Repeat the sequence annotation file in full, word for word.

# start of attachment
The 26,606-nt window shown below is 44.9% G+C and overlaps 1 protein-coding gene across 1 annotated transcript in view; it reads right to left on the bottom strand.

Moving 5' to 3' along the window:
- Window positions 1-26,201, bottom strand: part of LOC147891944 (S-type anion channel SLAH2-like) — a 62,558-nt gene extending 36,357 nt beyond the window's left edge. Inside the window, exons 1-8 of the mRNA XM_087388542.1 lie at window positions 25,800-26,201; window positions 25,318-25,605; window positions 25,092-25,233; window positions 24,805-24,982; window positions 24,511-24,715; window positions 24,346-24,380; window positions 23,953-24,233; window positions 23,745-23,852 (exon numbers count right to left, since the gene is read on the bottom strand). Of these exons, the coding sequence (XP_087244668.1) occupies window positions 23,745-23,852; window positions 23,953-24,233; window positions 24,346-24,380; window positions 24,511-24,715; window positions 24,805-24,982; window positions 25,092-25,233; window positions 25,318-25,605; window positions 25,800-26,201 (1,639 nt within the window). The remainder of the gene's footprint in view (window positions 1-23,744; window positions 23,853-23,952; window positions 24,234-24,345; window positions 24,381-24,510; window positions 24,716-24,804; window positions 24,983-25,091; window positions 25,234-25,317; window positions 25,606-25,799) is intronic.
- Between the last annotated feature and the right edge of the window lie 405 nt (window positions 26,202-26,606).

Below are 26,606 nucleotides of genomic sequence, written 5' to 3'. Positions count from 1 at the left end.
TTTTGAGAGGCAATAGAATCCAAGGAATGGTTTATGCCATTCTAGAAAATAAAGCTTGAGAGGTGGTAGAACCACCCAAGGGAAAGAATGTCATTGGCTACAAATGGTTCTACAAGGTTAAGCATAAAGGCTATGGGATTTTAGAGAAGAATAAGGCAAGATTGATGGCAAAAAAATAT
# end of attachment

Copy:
The 26,606-nt window shown below is 44.9% G+C and overlaps 1 protein-coding gene across 1 annotated transcript in view; it reads right to left on the bottom strand.

Moving 5' to 3' along the window:
- Window positions 1-26,201, bottom strand: part of LOC147891944 (S-type anion channel SLAH2-like) — a 62,558-nt gene extending 36,357 nt beyond the window's left edge. Inside the window, exons 1-8 of the mRNA XM_087388542.1 lie at window positions 25,800-26,201; window positions 25,318-25,605; window positions 25,092-25,233; window positions 24,805-24,982; window positions 24,511-24,715; window positions 24,346-24,380; window positions 23,953-24,233; window positions 23,745-23,852 (exon numbers count right to left, since the gene is read on the bottom strand). Of these exons, the coding sequence (XP_087244668.1) occupies window positions 23,745-23,852; window positions 23,953-24,233; window positions 24,346-24,380; window positions 24,511-24,715; window positions 24,805-24,982; window positions 25,092-25,233; window positions 25,318-25,605; window positions 25,800-26,201 (1,639 nt within the window). The remainder of the gene's footprint in view (window positions 1-23,744; window positions 23,853-23,952; window positions 24,234-24,345; window positions 24,381-24,510; window positions 24,716-24,804; window positions 24,983-25,091; window positions 25,234-25,317; window positions 25,606-25,799) is intronic.
- Between the last annotated feature and the right edge of the window lie 405 nt (window positions 26,202-26,606).

Below are 26,606 nucleotides of genomic sequence, written 5' to 3'. Positions count from 1 at the left end.
TTTTGAGAGGCAATAGAATCCAAGGAATGGTTTATGCCATTCTAGAAAATAAAGCTTGAGAGGTGGTAGAACCACCCAAGGGAAAGAATGTCATTGGCTACAAATGGTTCTACAAGGTTAAGCATAAAGGCTATGGGATTTTAGAGAAGAATAAGGCAAGATTGATGGCAAAAAAATAT